10. 10. We need to understand risk, not exaggerate it • Of course there are risks online, but they are not anything new or special • Pay attention to the research • Include children in the discussion • Understand the limits of regulation and the benefits of education
  11. 11. Fear works only if it’s credible & actionable • “How people respond to fear appeals depends on their assessment of the threat and their perceived efficacy. • When assessing threat, the audience considers severity, or the seriousness of it, as well as their susceptibility, or the likelihood that it will happen to them.” Based on research from Kim White @ Michigan State http://www.thcu.ca/infoandresources/publications/fear%20appeals%20-%20web%20version.pdf
  12. 12. Boomerang effect If the perception of threat exceeds perception of efficacy… • They will avoid the message • Deny they are at risk • Mock the message or become angry at the source or issue (and ignore it). • They may even increase their unhealthy behaviors (boomerang effect).
  13. 13. Fear can paralyze And lead to irrational decisions
  14. 14. Predator Panic of 2004-2006 Was based on faulty interpretation of accurate data “1 out of five youth received an unwanted “sexual solicitation”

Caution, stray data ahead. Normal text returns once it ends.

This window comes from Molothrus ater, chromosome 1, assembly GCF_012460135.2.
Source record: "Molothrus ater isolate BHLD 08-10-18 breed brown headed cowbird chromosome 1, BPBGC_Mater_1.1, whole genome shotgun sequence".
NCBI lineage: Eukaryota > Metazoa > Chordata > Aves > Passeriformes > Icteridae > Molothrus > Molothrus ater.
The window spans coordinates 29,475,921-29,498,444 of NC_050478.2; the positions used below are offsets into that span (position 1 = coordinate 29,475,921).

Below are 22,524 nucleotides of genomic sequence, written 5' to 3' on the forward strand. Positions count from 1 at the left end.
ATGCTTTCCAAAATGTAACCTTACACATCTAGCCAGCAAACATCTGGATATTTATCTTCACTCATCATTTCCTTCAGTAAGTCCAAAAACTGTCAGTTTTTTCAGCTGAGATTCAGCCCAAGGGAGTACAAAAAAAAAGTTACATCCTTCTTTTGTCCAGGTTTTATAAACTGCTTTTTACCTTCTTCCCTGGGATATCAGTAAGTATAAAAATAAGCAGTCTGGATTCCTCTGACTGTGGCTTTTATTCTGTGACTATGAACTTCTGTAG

15. 15. “Juvenoia” “There are features of the Internet that increase risk for young people above what they already encounter or what they encounter in other environments, or what they used to encounter.” BUT … Source: David Finkelhor: The Internet, Youth Safety and the Problem of “Juvenoia.” http://bit.ly/AxCVVD
  16. 16. Things are getting better, not worse • Sexual abuse of children down by 61% from 1992 to 2008 • Teen pregnancies (15-17) down 43% 1991-2007 • Teen suicides down 38% 1990-2007 • % of kids feeling sad down 17% • Modest increase in math & writing proficiency • High school drop-out rate down 33% 1995-2008 • Crimes committed by juveniles down 33% 1996-2008 Source: David Finkelhor: The Internet, Youth Safety and the Problem of “Juvenoia.” http://bit.ly/AxCVVD
  17. 17. Moving right along The Internet Safety Technical Task Force found that: “Bullying and harassment, most often by peers, are the most salient threats that minors face, both online and offline.” Which naturally leads to ….
  18. 18. Cyberbullying Panic!
  19. 19. It’s a problem, not an epidemic Source: Teens, Kindness and Cruelty on Social Networks : Pew Internet & American Life, November, 2011
  20. 20. Sexting Panic A 2008 survey found that 20% of teens had sent or posted “nude or semi-nude images of themselves” Which led to stories like this:
  21. 21. Source: Crimes Against Children Research Center, Dec , 2011 • 1.3% sent an image where they showed breasts, genitals or someone’s bottom • 2.5% sent an image where they were nude or partially nude But a 2011 study found
  22. 22. Should we eliminate all risks? Why do we allow sports, sharp pencils & “dangerous” books in school, but ban social media?
  23. 23. Fences have their place but … To keep kids safe around all water, we teach kids to swim
  24. 24. Ultimately, the best filter runs between the child’s ears, not on a device Protection that lasts a lifetime & works on any “device” Training wheels for young kids